We are focusing on songs of resistance from Civil Rights Movement and its continuation today to create videos that engage viewers in trans-generational issues of violence. We plan to juxtapose lyrics of resistance with footage that highlights police brutality and racial violence in the United States, music and footage from both the past and present. We will juxtapose footage of racial violence alongside protest music from the 1960s-today. Thus, we will confuse the timelines we have established, highlighting, both aurally and visually, the constant injustices that have remained unresolved throughout decades. We will make use of sonic images as well, which are created in both the lyrics and melodic DNA of a song.
YouTube is our platform of choice, one of accessibility and dialogue. YouTube also presents a medium that is easily shared, easily viewed, easily embedded, and easily commented upon. It does not discriminate between social classes, but it is available to nearly anyone. The archival implications of YouTube’s platform also ensure that this video will exist online in many spaces, even after this class ends, and that it can still function outside of this class assignment. We have created our own YouTube channel specifically for this project, enabling us to both collect and organize the music and visuals we plan on using, and also allowing us to collaborate more efficiently as a group to maximize the effort put into this project.
We want to reshape history, to confuse the way narratives are traditionally told. We wish to emphasize how much work has been left for us from the Civil Rights Movement; despite all the progress made in the twentieth century, the fight is far from over. We attempt to highlight the need for action and call attention to the myth of a post-racist society. Rather than devalue the important work of civil rights activists in the 1960s and before, we wish to emphasize that the work isn’t finished; many of the issues of the 1960s Civil Rights Movement are relevant and important today. We are bringing visibility to this issue in a new way — one that has the potential to engage the many generations of viewers. We hope to build upon the conversations around Black Lives Matter by creating an interactive space for feedback and dialogue.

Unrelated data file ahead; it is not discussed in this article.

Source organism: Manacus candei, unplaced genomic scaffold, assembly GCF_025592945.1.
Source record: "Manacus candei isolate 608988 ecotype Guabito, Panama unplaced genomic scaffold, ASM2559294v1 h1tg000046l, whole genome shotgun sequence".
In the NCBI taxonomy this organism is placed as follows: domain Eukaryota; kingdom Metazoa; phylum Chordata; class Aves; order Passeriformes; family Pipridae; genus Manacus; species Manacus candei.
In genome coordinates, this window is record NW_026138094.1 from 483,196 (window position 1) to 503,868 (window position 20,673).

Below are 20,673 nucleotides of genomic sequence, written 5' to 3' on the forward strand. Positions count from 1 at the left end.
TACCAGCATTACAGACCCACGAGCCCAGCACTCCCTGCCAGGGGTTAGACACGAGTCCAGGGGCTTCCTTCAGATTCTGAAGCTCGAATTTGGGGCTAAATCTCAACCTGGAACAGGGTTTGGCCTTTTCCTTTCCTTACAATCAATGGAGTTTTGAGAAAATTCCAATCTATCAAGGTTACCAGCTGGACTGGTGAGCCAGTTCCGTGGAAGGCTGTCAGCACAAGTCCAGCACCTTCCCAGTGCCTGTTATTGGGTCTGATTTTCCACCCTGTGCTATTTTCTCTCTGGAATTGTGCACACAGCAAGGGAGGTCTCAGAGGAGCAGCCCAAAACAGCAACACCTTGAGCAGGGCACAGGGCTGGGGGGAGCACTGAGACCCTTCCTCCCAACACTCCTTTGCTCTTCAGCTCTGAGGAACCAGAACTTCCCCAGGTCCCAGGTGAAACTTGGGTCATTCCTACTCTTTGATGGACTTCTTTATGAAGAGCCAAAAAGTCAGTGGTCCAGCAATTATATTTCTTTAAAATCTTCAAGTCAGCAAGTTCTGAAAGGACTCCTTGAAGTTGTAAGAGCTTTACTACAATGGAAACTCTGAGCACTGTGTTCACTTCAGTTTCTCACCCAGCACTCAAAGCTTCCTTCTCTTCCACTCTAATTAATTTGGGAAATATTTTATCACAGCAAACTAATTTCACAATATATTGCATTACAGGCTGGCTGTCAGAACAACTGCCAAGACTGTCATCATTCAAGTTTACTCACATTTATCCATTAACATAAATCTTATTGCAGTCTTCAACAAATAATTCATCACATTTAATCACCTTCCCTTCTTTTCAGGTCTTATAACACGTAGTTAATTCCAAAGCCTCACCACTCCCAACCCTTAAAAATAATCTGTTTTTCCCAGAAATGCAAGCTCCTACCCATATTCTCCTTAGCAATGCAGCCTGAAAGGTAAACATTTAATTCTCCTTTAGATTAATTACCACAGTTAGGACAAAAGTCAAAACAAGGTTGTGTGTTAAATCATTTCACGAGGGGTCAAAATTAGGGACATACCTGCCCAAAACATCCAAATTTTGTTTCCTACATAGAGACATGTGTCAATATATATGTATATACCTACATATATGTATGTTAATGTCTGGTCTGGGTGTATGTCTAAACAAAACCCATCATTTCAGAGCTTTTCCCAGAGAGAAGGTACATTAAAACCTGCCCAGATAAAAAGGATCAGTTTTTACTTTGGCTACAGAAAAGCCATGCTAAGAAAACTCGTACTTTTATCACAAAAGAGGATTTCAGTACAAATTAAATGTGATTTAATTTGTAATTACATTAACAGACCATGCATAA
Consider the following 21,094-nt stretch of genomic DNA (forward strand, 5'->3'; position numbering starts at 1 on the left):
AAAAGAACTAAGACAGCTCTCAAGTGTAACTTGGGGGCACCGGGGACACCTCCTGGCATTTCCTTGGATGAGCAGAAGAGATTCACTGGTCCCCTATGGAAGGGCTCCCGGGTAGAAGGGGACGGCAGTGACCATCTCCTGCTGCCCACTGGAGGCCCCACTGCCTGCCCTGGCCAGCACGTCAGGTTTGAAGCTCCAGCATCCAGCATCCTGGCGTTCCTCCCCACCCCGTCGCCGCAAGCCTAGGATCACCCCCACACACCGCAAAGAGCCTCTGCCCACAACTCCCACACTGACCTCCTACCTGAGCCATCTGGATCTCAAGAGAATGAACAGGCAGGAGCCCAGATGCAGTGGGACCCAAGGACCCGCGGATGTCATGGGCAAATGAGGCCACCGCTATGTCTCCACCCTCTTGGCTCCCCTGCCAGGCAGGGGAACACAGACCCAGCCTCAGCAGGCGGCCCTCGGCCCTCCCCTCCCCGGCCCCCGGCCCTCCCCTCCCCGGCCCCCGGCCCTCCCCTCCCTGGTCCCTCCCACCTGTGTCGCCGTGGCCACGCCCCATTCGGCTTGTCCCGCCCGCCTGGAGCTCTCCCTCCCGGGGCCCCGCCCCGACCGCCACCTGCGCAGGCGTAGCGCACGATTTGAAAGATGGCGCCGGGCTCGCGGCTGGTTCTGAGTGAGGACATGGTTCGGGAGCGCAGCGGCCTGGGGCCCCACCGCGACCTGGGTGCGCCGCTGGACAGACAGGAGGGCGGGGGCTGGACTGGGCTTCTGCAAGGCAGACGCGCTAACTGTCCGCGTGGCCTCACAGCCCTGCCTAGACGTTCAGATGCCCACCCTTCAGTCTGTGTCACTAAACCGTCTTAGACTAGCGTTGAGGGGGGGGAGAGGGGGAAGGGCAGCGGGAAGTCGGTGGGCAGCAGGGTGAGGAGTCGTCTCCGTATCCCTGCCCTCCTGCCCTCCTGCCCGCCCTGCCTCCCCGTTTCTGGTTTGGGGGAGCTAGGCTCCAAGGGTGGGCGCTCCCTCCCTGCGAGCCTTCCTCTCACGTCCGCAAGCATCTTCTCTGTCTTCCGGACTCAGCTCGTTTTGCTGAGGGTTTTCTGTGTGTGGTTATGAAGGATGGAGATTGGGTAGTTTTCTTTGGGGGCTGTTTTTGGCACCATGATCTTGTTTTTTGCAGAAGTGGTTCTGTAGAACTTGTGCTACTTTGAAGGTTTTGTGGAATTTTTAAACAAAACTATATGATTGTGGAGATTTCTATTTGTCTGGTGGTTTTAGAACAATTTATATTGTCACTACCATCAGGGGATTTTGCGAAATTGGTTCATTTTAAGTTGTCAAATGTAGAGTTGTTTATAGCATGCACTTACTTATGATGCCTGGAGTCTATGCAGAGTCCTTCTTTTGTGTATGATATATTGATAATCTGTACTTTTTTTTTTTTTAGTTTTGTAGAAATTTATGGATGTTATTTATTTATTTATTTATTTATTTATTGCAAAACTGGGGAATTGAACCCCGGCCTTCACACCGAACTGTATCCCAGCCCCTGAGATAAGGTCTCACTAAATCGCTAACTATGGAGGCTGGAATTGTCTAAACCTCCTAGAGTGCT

Who We want to Reach
The music we have chosen to engage with creates an intergenerational appeal that we hope will connect and unite multiple generations of activists and music lovers. We draw from music of many decades (1930s--today), thus inviting generations of activists and listeners to engage with these well-known songs in new ways. We will visually confuse our audience through the manipulation of modern footage in order to make it appear old. We want audiences to be asking themselves when these images, people, and violence existed, calling into question the perceived understanding that racism in this country was an issue only of the past and has progressed beyond further reparation.
See Some Examples of the kind of adaptation we are attempting